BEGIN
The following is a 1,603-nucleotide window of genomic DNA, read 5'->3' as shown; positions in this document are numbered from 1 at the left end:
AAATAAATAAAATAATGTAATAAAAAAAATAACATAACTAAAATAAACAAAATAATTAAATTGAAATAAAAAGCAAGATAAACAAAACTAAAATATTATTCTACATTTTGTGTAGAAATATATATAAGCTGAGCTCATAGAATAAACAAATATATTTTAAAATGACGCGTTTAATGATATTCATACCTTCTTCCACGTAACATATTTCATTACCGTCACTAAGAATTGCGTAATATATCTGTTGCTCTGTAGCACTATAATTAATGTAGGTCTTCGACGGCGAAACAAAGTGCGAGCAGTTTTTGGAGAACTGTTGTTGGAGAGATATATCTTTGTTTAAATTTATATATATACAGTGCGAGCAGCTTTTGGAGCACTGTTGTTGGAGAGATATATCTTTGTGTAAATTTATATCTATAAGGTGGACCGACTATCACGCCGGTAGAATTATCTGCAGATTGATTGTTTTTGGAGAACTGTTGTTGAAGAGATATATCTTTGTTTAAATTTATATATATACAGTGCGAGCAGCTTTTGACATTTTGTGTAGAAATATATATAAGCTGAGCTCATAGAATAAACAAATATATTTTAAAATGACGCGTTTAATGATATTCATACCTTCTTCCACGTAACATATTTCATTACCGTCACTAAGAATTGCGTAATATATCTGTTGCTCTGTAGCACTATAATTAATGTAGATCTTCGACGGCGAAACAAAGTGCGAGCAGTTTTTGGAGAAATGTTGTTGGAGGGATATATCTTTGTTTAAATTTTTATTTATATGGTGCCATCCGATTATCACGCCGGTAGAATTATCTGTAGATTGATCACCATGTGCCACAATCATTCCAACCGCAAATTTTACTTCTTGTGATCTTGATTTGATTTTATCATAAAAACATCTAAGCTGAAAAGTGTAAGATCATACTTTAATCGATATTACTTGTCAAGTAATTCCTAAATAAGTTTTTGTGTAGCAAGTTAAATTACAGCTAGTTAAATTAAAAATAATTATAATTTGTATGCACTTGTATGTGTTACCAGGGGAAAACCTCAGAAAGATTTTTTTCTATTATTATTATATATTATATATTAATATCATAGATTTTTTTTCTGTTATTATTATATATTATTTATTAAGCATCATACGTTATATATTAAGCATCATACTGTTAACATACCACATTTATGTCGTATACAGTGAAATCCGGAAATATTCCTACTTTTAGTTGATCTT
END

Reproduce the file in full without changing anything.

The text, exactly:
The following is a 1,603-nucleotide window of genomic DNA, read 5'->3' as shown; positions in this document are numbered from 1 at the left end:
AAATAAATAAAATAATGTAATAAAAAAAATAACATAACTAAAATAAACAAAATAATTAAATTGAAATAAAAAGCAAGATAAACAAAACTAAAATATTATTCTACATTTTGTGTAGAAATATATATAAGCTGAGCTCATAGAATAAACAAATATATTTTAAAATGACGCGTTTAATGATATTCATACCTTCTTCCACGTAACATATTTCATTACCGTCACTAAGAATTGCGTAATATATCTGTTGCTCTGTAGCACTATAATTAATGTAGGTCTTCGACGGCGAAACAAAGTGCGAGCAGTTTTTGGAGAACTGTTGTTGGAGAGATATATCTTTGTTTAAATTTATATATATACAGTGCGAGCAGCTTTTGGAGCACTGTTGTTGGAGAGATATATCTTTGTGTAAATTTATATCTATAAGGTGGACCGACTATCACGCCGGTAGAATTATCTGCAGATTGATTGTTTTTGGAGAACTGTTGTTGAAGAGATATATCTTTGTTTAAATTTATATATATACAGTGCGAGCAGCTTTTGACATTTTGTGTAGAAATATATATAAGCTGAGCTCATAGAATAAACAAATATATTTTAAAATGACGCGTTTAATGATATTCATACCTTCTTCCACGTAACATATTTCATTACCGTCACTAAGAATTGCGTAATATATCTGTTGCTCTGTAGCACTATAATTAATGTAGATCTTCGACGGCGAAACAAAGTGCGAGCAGTTTTTGGAGAAATGTTGTTGGAGGGATATATCTTTGTTTAAATTTTTATTTATATGGTGCCATCCGATTATCACGCCGGTAGAATTATCTGTAGATTGATCACCATGTGCCACAATCATTCCAACCGCAAATTTTACTTCTTGTGATCTTGATTTGATTTTATCATAAAAACATCTAAGCTGAAAAGTGTAAGATCATACTTTAATCGATATTACTTGTCAAGTAATTCCTAAATAAGTTTTTGTGTAGCAAGTTAAATTACAGCTAGTTAAATTAAAAATAATTATAATTTGTATGCACTTGTATGTGTTACCAGGGGAAAACCTCAGAAAGATTTTTTTCTATTATTATTATATATTATATATTAATATCATAGATTTTTTTTCTGTTATTATTATATATTATTTATTAAGCATCATACGTTATATATTAAGCATCATACTGTTAACATACCACATTTATGTCGTATACAGTGAAATCCGGAAATATTCCTACTTTTAGTTGATCTT